The U.S. entertainment industry is joining in a last-ditch push to sway wavering Democratic lawmakers to back President Obama’s pro-trade agenda, as his hard-fought Pacific Rim trade deal heads to an uncertain end game.
Hollywood and the music industry see the potential for lucrative enhanced-copyright protections in the 12-nation trade pact known as the Trans-Pacific Partnership.
With congressional action nearing on a bill that would clear the way for Obama to win passage of the agreement, snowballing numbers of free-speech groups and Internet activists are stepping up their campaign to foil one of the legislative priorities of Obama’s second term.
The TPP is the economic centerpiece of Obama’s foreign policy re-balancing toward the fast-growing region. It aims to remove tariffs and other barriers to trade with Japan, Canada, Mexico and eight other countries.
Although the deal is projected to give a boost to U.S. farmers and some manufacturers, the services industry is likely to be the biggest beneficiary, including software and entertainment.
In a letter last month, Christopher J. Dodd, the former senator from Connecticut who heads the Motion Picture Assn. of America, signed on with six other former Democratic National Committee chairs to urge fellow Democrats to support trade-promotion, or fast-track, authority for Obama.
That would strengthen the president’s leverage to strike a final TPP accord by requiring Congress to give it only an up-or-down vote without changing the terms. It was Dodd’s second letter in two weeks to appeal for the pro-trade measure, calling it a “driver for a stronger middle class.”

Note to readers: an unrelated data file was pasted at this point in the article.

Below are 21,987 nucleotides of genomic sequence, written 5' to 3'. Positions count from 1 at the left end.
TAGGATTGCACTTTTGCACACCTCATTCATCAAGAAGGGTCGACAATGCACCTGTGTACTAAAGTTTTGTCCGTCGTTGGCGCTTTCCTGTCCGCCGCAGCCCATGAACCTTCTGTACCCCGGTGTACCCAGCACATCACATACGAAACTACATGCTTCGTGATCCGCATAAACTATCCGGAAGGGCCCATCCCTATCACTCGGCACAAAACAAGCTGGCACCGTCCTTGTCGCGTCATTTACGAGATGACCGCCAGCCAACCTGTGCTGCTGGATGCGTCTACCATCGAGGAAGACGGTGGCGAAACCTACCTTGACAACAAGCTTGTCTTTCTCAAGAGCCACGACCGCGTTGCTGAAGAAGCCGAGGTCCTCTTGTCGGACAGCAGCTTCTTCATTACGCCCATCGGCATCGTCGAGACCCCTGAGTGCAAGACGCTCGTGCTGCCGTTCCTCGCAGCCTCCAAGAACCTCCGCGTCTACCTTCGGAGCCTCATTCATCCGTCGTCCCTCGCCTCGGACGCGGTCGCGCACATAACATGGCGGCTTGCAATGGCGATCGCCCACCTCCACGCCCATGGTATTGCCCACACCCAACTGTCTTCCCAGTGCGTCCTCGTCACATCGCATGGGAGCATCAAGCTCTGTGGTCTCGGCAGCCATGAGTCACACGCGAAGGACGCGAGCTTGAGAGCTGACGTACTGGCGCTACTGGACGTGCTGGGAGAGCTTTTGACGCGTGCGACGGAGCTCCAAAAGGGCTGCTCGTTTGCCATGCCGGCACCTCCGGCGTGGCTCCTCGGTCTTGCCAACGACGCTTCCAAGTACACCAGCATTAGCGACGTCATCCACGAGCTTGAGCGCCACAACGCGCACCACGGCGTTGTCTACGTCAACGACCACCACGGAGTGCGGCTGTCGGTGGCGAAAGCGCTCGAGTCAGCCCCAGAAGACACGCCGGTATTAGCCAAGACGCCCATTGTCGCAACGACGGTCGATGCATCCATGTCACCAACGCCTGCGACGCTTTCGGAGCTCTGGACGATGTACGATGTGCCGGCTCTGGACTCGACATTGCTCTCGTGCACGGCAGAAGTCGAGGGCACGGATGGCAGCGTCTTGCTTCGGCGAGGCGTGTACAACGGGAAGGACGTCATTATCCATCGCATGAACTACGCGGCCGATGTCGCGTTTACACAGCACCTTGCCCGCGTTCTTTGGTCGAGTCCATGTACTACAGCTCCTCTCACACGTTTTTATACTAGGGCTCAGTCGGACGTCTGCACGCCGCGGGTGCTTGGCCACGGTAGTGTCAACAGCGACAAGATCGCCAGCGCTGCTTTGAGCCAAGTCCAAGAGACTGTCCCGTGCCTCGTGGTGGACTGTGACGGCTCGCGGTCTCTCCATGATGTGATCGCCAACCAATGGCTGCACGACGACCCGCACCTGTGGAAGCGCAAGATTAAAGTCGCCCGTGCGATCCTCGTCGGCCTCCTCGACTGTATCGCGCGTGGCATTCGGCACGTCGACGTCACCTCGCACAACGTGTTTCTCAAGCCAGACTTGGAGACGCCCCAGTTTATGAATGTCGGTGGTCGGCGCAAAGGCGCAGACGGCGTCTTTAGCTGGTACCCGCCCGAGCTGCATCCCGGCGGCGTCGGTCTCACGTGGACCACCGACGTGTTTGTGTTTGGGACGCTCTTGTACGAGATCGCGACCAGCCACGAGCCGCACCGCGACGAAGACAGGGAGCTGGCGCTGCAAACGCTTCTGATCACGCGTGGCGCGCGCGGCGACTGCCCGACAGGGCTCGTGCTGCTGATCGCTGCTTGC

Opponents, however, are coalescing against fast track in a way that some said is reminiscent of the grass-roots whirlwind that defeated the entertainment industry-backed effort a few years ago to toughen penalties under the Stop Online Piracy Act.
The Electronic Frontier Foundation, a digital rights group in San Francisco, said that based on leaked drafts, the trade deal “would have extensive negative ramifications for users’ freedom of speech, right to privacy and due process, and hinder people’s abilities to innovate.”
The TPP, for example, is expected to adopt the U.S. term of 70 years of protection for copyrighted films, music and other works — something that the entertainment industry strongly backs.
Some TPP countries, including Canada, New Zealand and Japan, have shorter terms for certain products. Critics argue that pushing the American standard not only stirs ill will among trading partners but locks in a copyright life span that the U.S. may want to lower at home in the future.
U.S. trade officials wouldn’t comment on leaked texts but insisted they were not favoring any industry. They said they are pushing to support an open Internet with free flow of data across borders and that nothing they’re proposing would be inconsistent with U.S. law.
On the copyright term, officials argued that the world is moving away from the century-old Berne Convention standard of 50 years toward a longer period. Anissa Brennan, the MPAA’s head of trade, said harmonizing terms and other rules will reduce friction, help protect content and open up rapidly growing foreign markets.
The fate of fast track — and TPP — lies with lawmakers such as Sen. Ron Wyden of Oregon, the ranking Democrat on the Senate Finance Committee. He is negotiating with Republican leaders on trade-promotion legislation.
A bill could be introduced after Congress returns next week, and the GOP-controlled Senate needs some Democrats to get the 60 votes needed to overcome a filibuster.